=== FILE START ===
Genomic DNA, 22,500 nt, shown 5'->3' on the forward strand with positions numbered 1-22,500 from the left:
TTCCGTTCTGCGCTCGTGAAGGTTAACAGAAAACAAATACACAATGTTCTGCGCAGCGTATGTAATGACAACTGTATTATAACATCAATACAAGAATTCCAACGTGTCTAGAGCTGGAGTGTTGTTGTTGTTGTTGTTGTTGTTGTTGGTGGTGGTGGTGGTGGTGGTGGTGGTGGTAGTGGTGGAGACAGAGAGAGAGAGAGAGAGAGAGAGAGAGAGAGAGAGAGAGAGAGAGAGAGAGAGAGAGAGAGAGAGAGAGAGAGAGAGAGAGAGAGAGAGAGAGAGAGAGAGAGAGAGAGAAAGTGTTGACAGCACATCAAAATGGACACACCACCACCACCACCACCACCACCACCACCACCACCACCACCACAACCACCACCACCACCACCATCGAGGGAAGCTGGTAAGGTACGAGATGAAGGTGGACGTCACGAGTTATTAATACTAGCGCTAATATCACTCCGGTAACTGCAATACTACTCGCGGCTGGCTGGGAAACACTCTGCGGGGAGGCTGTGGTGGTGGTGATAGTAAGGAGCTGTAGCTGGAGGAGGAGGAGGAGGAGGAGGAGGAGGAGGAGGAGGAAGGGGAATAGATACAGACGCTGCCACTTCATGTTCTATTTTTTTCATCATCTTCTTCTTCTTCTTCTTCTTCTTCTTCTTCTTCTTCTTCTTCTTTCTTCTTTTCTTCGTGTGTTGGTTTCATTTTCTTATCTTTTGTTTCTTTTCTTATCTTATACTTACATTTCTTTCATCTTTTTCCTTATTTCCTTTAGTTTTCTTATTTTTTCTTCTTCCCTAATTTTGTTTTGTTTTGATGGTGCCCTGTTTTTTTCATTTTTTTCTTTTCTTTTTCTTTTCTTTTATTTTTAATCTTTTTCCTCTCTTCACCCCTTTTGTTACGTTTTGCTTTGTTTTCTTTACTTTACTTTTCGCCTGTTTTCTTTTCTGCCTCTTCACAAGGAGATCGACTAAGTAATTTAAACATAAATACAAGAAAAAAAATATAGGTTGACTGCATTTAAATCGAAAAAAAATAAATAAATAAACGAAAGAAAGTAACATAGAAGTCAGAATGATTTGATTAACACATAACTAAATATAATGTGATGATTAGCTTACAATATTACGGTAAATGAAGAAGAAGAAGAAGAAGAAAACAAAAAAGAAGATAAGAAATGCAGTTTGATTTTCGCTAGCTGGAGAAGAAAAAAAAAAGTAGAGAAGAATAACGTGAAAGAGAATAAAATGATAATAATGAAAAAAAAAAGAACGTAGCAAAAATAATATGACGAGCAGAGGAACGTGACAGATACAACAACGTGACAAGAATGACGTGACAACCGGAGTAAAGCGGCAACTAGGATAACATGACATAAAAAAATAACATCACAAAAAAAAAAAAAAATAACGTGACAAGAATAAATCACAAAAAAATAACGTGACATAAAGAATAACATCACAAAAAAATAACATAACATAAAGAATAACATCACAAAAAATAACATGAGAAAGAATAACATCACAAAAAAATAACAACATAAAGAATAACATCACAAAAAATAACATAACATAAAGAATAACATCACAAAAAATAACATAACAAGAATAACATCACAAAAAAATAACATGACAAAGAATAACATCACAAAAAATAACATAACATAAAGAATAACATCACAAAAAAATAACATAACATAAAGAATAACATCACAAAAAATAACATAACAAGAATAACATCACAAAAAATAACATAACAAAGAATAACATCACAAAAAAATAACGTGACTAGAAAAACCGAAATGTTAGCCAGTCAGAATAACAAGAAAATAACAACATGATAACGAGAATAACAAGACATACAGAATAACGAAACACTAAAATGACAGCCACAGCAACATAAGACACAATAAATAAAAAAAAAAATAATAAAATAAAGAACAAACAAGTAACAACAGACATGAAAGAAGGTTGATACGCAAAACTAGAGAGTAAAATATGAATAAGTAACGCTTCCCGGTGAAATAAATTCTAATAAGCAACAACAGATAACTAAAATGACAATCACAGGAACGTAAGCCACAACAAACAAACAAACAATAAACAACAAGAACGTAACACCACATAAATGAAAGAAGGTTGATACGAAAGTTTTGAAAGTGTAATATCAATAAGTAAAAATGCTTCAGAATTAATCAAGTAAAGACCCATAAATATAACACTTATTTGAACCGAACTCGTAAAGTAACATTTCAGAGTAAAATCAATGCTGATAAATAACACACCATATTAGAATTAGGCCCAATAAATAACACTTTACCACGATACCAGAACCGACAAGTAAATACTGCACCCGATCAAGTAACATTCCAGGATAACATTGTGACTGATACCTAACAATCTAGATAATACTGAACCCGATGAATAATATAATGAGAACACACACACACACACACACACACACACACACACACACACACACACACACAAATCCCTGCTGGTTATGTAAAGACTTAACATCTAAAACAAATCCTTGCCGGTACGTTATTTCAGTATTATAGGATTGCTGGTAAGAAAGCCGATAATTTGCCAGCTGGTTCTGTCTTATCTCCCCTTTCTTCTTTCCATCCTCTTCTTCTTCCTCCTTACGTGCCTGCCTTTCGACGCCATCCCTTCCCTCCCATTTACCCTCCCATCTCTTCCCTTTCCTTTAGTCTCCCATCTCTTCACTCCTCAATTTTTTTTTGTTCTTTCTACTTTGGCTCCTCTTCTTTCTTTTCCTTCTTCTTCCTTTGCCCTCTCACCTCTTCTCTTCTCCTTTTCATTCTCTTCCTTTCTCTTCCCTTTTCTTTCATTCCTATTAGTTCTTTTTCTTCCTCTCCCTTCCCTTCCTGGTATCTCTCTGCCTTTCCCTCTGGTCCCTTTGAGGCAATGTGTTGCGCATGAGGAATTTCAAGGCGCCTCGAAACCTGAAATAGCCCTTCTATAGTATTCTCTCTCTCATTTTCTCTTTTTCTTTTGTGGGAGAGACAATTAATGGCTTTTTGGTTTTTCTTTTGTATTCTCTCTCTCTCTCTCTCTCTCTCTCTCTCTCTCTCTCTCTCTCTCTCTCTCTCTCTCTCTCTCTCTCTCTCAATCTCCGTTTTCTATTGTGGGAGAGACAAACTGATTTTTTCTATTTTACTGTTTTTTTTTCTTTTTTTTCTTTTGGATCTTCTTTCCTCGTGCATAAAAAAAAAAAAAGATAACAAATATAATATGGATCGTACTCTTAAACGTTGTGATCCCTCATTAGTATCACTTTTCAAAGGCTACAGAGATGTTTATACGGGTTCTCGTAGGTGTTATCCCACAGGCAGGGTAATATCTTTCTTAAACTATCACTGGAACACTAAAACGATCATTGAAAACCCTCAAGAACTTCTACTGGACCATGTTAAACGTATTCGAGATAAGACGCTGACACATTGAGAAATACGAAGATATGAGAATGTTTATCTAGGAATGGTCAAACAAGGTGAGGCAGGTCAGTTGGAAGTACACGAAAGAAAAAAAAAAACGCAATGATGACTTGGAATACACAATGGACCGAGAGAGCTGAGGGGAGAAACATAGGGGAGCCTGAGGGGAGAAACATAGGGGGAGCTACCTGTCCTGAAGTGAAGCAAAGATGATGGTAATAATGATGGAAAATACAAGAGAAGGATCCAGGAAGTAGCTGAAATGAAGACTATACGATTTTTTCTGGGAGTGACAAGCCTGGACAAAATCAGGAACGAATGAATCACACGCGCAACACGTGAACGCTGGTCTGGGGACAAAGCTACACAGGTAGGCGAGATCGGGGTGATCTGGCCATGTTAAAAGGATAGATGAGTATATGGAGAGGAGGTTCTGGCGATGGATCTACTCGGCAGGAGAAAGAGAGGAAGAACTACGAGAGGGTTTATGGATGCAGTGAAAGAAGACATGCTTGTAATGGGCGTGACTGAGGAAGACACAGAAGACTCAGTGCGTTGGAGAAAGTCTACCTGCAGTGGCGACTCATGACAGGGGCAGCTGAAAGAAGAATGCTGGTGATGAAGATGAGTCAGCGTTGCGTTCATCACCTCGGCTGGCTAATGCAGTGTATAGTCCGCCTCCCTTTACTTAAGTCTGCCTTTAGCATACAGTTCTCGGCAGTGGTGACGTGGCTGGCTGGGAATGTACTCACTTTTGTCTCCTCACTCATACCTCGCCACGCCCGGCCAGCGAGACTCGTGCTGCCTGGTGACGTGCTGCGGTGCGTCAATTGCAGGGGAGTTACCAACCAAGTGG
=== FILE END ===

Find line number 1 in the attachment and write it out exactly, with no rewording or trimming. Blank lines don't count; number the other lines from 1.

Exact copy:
Genomic DNA, 22,500 nt, shown 5'->3' on the forward strand with positions numbered 1-22,500 from the left: